- In a study, the average sleep deprived person functioned only as well as someone in
the bottom 9 percent of non-deprived participants.
- If sleep deprived, it takes several nights to recover, although we do not make up all the
sleep time that we have lost.
Why do we sleep?
- According to the restoration model, sleep recharges our run-down bodies and allows
us to recover from physical and mental fatigue. Sleep deprivation and night shift work
studies strongly support this view: We need sleep to function at our emotional, mental,
and physical best.
- Activities that increase daily wear on the body should increase sleep.
- A cellular waste product called adenosine may play a role in chemical changes in our
sleep. As it accumulates, it influences brain processes that decrease alertness and
promote sleep.
- Evolutionary/circadian sleep models emphasize that sleep’s main purpose is to
increase a species’ chances of survival in relation to its environmental demands. For
example, our ancestors had much to gain my sleeping at night, as hunting and food
gathering were more safe and easier during the day.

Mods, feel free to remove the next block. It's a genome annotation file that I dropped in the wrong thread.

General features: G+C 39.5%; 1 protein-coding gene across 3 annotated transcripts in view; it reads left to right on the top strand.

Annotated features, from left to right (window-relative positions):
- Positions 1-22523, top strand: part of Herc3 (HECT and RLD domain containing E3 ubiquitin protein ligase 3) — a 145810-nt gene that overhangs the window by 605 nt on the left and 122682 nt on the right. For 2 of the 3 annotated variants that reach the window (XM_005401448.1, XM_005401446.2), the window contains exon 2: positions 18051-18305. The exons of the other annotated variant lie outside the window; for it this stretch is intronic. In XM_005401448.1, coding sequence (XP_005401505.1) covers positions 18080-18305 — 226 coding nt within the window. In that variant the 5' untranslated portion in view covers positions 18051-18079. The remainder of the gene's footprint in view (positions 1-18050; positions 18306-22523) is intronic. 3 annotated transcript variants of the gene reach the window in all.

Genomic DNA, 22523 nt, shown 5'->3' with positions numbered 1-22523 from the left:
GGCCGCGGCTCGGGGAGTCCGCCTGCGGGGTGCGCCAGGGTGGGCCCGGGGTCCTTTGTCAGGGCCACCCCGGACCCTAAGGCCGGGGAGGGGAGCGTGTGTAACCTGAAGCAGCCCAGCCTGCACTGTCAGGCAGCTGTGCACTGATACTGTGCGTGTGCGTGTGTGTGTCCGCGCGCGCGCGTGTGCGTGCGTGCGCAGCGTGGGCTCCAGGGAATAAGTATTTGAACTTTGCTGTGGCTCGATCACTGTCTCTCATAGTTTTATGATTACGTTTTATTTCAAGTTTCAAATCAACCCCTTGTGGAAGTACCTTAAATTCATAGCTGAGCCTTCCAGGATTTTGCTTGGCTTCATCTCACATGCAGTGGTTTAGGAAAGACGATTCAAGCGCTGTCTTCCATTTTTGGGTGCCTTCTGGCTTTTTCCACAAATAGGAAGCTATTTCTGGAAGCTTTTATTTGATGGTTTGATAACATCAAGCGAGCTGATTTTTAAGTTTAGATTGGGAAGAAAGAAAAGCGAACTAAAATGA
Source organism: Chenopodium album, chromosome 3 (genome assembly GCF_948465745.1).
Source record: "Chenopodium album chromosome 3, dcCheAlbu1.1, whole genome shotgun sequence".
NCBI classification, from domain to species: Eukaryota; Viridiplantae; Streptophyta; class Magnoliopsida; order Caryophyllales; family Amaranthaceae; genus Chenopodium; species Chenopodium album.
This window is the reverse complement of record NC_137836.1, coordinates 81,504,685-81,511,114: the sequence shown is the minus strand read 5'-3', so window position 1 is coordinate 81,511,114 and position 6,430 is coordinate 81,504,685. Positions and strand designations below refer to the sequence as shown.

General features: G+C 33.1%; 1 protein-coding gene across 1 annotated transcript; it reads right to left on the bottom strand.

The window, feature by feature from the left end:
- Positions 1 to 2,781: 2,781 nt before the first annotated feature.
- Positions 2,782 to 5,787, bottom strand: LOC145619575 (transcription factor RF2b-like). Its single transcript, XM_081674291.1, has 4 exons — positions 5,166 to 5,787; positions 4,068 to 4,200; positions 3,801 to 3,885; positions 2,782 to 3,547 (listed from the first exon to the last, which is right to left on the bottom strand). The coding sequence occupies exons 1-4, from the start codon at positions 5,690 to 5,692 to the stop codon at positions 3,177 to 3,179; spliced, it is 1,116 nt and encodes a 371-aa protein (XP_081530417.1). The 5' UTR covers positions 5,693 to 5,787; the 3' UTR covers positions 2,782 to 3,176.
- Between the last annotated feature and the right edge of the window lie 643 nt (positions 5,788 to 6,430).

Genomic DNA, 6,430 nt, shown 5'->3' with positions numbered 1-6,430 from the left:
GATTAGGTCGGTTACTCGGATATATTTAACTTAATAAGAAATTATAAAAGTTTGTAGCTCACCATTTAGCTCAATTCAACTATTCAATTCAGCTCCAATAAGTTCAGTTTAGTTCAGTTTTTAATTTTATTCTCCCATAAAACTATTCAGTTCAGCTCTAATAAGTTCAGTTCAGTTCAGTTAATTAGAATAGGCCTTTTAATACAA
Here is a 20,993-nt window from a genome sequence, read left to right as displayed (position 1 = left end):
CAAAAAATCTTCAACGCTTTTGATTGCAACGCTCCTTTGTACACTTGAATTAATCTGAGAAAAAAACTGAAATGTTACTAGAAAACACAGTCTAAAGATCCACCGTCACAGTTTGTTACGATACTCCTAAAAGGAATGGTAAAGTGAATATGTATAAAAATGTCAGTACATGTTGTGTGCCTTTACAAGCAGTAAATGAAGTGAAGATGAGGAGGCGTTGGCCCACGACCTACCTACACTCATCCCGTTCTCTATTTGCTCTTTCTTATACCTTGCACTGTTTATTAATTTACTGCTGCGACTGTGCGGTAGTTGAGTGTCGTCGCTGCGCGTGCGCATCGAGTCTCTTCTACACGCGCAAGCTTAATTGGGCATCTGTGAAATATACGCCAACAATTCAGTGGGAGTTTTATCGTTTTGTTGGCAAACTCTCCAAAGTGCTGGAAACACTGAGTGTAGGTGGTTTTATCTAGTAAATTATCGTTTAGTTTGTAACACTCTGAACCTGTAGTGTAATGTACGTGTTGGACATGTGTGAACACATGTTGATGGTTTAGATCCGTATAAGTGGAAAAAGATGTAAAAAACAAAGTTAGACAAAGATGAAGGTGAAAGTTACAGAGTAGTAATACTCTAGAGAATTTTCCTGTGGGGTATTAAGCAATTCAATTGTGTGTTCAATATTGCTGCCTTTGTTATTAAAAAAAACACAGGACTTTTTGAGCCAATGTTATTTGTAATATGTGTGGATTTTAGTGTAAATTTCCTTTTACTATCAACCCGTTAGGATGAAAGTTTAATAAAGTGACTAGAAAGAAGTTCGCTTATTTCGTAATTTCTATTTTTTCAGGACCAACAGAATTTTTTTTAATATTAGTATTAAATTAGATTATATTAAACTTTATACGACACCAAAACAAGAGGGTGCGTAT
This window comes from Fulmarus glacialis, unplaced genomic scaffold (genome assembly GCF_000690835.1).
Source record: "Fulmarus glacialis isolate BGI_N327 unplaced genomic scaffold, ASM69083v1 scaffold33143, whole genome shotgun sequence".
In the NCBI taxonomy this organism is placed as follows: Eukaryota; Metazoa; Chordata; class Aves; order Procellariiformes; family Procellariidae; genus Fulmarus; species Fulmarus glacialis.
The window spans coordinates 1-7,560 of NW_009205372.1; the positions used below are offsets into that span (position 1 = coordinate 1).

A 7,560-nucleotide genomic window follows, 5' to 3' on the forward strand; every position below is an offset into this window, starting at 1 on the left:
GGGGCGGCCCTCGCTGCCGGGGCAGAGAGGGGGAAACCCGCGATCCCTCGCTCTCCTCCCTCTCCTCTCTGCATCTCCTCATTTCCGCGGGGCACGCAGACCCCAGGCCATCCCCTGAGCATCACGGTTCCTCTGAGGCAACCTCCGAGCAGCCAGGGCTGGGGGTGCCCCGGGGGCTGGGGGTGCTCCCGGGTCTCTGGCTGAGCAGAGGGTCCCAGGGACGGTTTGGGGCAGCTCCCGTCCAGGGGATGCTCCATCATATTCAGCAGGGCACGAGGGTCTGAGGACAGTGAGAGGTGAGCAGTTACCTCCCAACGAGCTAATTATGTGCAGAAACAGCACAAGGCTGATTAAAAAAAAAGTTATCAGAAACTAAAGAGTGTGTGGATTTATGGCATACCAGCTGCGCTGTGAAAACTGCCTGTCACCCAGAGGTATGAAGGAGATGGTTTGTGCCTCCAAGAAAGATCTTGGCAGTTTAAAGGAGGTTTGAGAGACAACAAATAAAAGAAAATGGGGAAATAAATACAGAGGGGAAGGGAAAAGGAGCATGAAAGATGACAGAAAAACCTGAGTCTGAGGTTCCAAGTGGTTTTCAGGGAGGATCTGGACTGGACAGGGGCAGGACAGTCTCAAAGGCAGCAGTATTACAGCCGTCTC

- We need to have REM sleep as it is vital for mental functions. The high level of brain
activity during REM sleep may help strengthen the neural circuits involved in
remembering important information from the preceding day.
Sleep Disorders
- One half to two thirds of North American adults feel that they have some type of sleep
- Insomnia: refers to chronic difficulty in falling asleep, staying asleep, or experiencing
restful sleep. Insomnia has biological, psychological, and environmental causes. Some
people are genetically predisposed to insomnia, and medical conditions, mental
disorders such as anxiety and depression, and many drugs can disrupt sleep.
Psychologists have developed many non-drug methods in treating insomnia. The
different types of insomnia are expectational insomnia, situational insomnia, and
chronic insomnia. Some people have a thermoregulation problem and can’t lower their
body temperature, therefore a normal sleep cycle fails to develop.
- Sleep Apnea: interruption in breathing during sleep. Normal during sleep, however
people with the disorder do not start breathing again unless they wake up. People with
a severe form of this disorder may stop breathing for up to a minute hundreds of time
in the night. This is a problem because it causes chronic insomnia. This is due to an
obstruction of air passages, or abnormal brain function. This sometimes causes SID
(sudden infant death).
- Narcolepsy: involves extreme daytime sleepiness and sudden, uncontrollable sleep
attacks that may last from less than a minute to an hour. When this occurs
narcoleptics go right into REM sleep, and sometimes have intense dreamlike visual
images and sounds. Sometimes they experience cataplexy, a sudden loss of muscle